Arizona Daily Star Confronts PTC Over Lack of GTA IV Knowledge
Phil Villarreal of the Arizona Daily Star took the Parents Television Council up on an interview offer, and shot a few questions off to Dan Isett , PTC Director of Public Policy about Grand Theft Auto IV.We are all familiar with the level of hate the PTC has been spouting off regarding GTA IV of late, and some of it is just plain nonsense. Especially regarding getting “points” fro drunk driving. Thus, Villarreal, has shown just how ignorant of the game‘s contents the PTC is, and follows is a transcript pulled directly from the interview.
When it comes to “Grand Theft Auto IV,” however, Isett is clueless. Here’s a transcript of part of our conversation.
Have you played the game?
“I’ve actually played ‘Grand Theft Auto IV,’ and it’s right in keeping with previous versions. The series continues to lower the bar and this is the first game that has an alcohol content warning. You get points for driving drunk in this game.”
You know that’s not true, right? The game doesn’t have points.
“If nothing else, it’s a rewarded activity. Necessary for advancement.”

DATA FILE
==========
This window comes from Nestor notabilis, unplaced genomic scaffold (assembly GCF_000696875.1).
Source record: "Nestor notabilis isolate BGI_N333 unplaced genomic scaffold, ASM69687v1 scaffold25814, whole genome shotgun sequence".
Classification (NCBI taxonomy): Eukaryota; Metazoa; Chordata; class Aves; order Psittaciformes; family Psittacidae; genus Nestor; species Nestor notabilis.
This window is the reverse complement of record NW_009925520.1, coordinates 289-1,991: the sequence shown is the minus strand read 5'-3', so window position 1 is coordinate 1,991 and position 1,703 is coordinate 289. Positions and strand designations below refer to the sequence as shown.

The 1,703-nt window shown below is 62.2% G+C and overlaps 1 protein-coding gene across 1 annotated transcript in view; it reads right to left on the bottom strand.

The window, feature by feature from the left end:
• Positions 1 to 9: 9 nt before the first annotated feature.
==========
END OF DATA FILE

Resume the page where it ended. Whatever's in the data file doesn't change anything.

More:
I don’t think so.
“But there’s an alcohol content warning and a scene of drunk driving, correct?”
Yes. Did you play that part?
“No, no. I didn’t get that far.”
Are you a gamer at all? Do you play any games these days?
“I enjoy video games.”
What do you play?
“I have a lot of fun. I play all sorts of games. I actually have a Wii.”
What were the circumstances that you played “GTA IV?”
“I rented it at a friend’s house. I think that what’s important is it’s a horrifically violent game and if you want to quibble about extra points being granted, fine. It rewards every antisocial behavior.”
Isett said among the worst of such antisocial behavior is murder, and he played the game for a couple hours and was led by the game to kill other characters. When pressed for the circumstances in which he did the killing, because my and most other gamers’ first couple hours with the game were murder-free (although you do kill in self defense in some early missions), he refused to give any details.
I pressed him about why his organization is going after M-rated games rather than R-rated movies, and he kept repeating “the focus on this today is on video games, not movies.”
The comparison between movies and games isn’t valid, he said.
“I reject the argument that an M-rated game is comparable to an R-rated movie. One, it doesn’t require 30 hours of continuous game play to make your way through an R-rated movie.” Isett said scientific research proves games are more immersive than movies and should be treated differently.
As awkward as Isett sounds in those quotes, I was just as nonsensical when I accused Isett’s organization of wrongly declaring “Grand Theft Auto IV” was AO-rated in the press release.